In this formula, Suan Zao Ren is the key ingredient to nourish the Heart and the Liver and give the nervous system more resources to deal with stress and relax into sleep.

Chuan Xiong is traditionally used to invigorate the blood but here plays a key role in pacifying the liver and enhancing cerebral circulation. Zhi Mu is a great herb to clear the heat associated with anxiety and irritability. Fu Ling and Gan Cao are tonic herbs for the Heart.

Chuan Xiong is widely used to regulate blood flow in the body and has an active constituent called Ligustrazine which can:

  • dilate cerebral blood vessels,
  • reduce vascular resistance,
  • significantly increase blood flow to the brain and body, and
  • improve microcirculation

Chuan Xiong and other herbs that invigorate circulation are particularly helpful for patients who have trouble falling asleep because of headaches, muscle tension or jaw tension.

This simple Suan Zao Ren Tang formula also combines well with other relaxation and stress relief herbs, both Eastern and Western.

Want better sleep?

If you are:

  • having trouble falling asleep or staying asleep,
  • not feeling fully rested upon waking,
  • interested in alternatives to pharmaceutical sleep aids, then

… consider Chinese herbal medicine. Our clinic includes a full Chinese herbal pharmacy and our herbalists prepare custom herbal formulations for your particular combination of symptoms and conditions. If you still have questions about Chinese herbal medicine or our herbal consults, you can contact us or set up a complimentary 15-minute consult (in-person or by phone) to get your questions answered.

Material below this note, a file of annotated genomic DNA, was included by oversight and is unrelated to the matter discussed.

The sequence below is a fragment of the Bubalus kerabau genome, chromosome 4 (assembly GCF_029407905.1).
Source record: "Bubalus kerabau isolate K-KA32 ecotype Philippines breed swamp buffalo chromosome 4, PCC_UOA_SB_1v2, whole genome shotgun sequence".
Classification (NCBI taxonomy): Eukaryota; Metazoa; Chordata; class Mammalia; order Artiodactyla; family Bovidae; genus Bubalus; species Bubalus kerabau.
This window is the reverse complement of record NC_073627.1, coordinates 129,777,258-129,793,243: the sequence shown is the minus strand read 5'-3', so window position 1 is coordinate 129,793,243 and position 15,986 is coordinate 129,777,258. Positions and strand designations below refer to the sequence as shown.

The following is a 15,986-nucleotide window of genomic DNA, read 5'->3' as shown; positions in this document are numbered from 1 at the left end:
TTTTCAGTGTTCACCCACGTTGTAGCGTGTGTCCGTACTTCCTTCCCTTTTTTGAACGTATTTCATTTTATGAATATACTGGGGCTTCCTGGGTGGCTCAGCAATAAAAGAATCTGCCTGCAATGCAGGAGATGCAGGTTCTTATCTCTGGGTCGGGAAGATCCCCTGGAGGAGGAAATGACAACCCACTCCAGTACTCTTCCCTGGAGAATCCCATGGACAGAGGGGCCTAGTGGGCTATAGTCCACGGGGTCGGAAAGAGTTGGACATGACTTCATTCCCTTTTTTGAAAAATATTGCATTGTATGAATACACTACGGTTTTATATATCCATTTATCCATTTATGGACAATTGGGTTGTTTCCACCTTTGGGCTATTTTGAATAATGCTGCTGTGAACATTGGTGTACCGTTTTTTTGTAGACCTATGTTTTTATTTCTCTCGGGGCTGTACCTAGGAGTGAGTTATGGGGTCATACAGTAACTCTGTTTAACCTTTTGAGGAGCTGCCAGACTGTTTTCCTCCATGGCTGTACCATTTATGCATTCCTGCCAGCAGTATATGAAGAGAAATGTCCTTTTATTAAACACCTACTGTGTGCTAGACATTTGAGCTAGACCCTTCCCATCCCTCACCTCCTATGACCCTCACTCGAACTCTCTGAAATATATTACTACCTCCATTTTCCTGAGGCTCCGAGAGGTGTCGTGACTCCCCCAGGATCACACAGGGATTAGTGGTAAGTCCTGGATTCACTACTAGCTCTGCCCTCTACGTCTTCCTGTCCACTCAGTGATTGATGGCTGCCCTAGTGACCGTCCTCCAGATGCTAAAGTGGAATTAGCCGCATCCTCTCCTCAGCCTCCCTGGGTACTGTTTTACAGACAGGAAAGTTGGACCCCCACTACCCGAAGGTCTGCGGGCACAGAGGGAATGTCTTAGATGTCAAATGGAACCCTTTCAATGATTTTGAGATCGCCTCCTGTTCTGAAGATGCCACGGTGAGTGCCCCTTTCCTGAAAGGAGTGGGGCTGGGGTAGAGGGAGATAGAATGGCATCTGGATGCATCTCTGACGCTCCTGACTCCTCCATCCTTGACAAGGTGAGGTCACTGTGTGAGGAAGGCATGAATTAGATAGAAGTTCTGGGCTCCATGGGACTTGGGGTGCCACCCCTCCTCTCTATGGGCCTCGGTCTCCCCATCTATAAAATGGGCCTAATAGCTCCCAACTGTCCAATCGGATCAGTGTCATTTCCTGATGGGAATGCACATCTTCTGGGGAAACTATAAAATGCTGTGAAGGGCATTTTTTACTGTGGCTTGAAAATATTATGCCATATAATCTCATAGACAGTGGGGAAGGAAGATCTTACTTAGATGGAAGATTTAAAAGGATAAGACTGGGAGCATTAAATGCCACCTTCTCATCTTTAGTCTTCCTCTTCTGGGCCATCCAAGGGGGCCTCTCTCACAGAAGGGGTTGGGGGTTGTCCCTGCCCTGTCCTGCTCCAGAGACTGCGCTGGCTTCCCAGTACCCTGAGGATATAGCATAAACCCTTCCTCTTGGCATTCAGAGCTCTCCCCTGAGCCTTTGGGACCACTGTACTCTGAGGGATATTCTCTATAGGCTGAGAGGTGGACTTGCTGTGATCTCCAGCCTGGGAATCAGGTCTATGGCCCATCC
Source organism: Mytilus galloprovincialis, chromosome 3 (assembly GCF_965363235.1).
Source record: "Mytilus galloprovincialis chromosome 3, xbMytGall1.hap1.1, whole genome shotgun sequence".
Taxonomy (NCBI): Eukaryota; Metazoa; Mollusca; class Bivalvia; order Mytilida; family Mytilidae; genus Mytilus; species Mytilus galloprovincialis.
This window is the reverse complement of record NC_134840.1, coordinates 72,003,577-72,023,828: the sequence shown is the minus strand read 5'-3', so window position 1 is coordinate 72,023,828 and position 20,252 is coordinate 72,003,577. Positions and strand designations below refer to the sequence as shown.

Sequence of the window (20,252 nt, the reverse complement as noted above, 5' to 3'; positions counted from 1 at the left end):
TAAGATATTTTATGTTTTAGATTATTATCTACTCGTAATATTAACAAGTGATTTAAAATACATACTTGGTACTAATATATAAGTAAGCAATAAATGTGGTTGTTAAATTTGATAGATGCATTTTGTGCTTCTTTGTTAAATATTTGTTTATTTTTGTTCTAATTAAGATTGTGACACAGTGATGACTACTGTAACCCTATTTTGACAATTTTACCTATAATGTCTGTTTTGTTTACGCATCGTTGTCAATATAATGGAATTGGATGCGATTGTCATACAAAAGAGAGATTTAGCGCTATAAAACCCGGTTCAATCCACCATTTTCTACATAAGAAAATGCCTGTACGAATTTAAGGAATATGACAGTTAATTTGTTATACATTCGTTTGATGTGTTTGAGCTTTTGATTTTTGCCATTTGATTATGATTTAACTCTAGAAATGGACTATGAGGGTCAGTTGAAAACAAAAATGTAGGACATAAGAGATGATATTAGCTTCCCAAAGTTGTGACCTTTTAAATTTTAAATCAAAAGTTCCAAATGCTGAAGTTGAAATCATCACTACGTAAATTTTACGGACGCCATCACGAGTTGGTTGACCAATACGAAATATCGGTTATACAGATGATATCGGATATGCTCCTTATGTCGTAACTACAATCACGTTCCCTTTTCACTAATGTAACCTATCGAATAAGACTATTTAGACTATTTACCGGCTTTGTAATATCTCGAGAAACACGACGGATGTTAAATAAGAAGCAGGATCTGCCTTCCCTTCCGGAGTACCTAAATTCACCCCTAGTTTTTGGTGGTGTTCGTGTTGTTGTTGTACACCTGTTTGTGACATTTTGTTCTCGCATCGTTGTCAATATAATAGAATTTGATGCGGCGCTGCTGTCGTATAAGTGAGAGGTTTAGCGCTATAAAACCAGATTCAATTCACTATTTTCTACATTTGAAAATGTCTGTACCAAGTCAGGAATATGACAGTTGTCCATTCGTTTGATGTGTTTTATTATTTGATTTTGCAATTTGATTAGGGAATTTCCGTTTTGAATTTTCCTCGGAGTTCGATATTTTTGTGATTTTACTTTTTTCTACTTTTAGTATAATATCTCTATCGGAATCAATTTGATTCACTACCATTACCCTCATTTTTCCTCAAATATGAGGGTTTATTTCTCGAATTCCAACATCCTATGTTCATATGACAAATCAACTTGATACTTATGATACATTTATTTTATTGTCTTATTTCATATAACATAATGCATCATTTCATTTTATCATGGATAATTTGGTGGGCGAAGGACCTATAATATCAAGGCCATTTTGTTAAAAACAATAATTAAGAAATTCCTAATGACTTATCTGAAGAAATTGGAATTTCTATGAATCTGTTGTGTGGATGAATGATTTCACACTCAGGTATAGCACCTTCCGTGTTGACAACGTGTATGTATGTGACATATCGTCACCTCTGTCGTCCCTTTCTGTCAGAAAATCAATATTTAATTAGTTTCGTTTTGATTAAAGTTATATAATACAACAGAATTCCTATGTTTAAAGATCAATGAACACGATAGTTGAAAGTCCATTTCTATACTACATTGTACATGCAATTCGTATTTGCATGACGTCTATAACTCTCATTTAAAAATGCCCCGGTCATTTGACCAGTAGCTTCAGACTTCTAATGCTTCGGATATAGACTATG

4 Comments on “Chinese herbal medicine for insomnia

February 26, 2017 at 6:47 pm

I am currently taking Suan Zao Ren Tang. Oddly I purchased this to help me fall asleep. However it helped me a lot with my circulation. My feet and hands are not as cold anymore!! I have trouble falling asleep, once I am asleep its all good. But falling asleep is another story! I take 4 tablets 3 times a day. I hope it works!! 🙁 I like to speak with you about other herbs that I should be taking. I been taking it now for a week, no help with sleep yet.

Nadia Bouhdili
March 1, 2017 at 4:13 pm

Hi Sonia! Sure thing, one of our herbalists would love to speak with you. If you would like to schedule a New Patient Herbal Medicine consult, you can do so here: . For more info on these herbal consults, visit our page here: Hope to hear from you soon!

February 25, 2018 at 7:53 am

How can one get these medicines?
I need Yin deficiency medicine urgently and how much it costs.

Jeremy Riesenfeld, M.Ac., L.Ac.
June 5, 2018 at 4:53 pm

Hi Francis, thanks for contacting us. For best results, I’d find an acupuncturist and get an in-person herb consult so they can customize the herbal formula for you. We do that here at our clinic, or if you’re not in the DC area, I’d look someone up locally.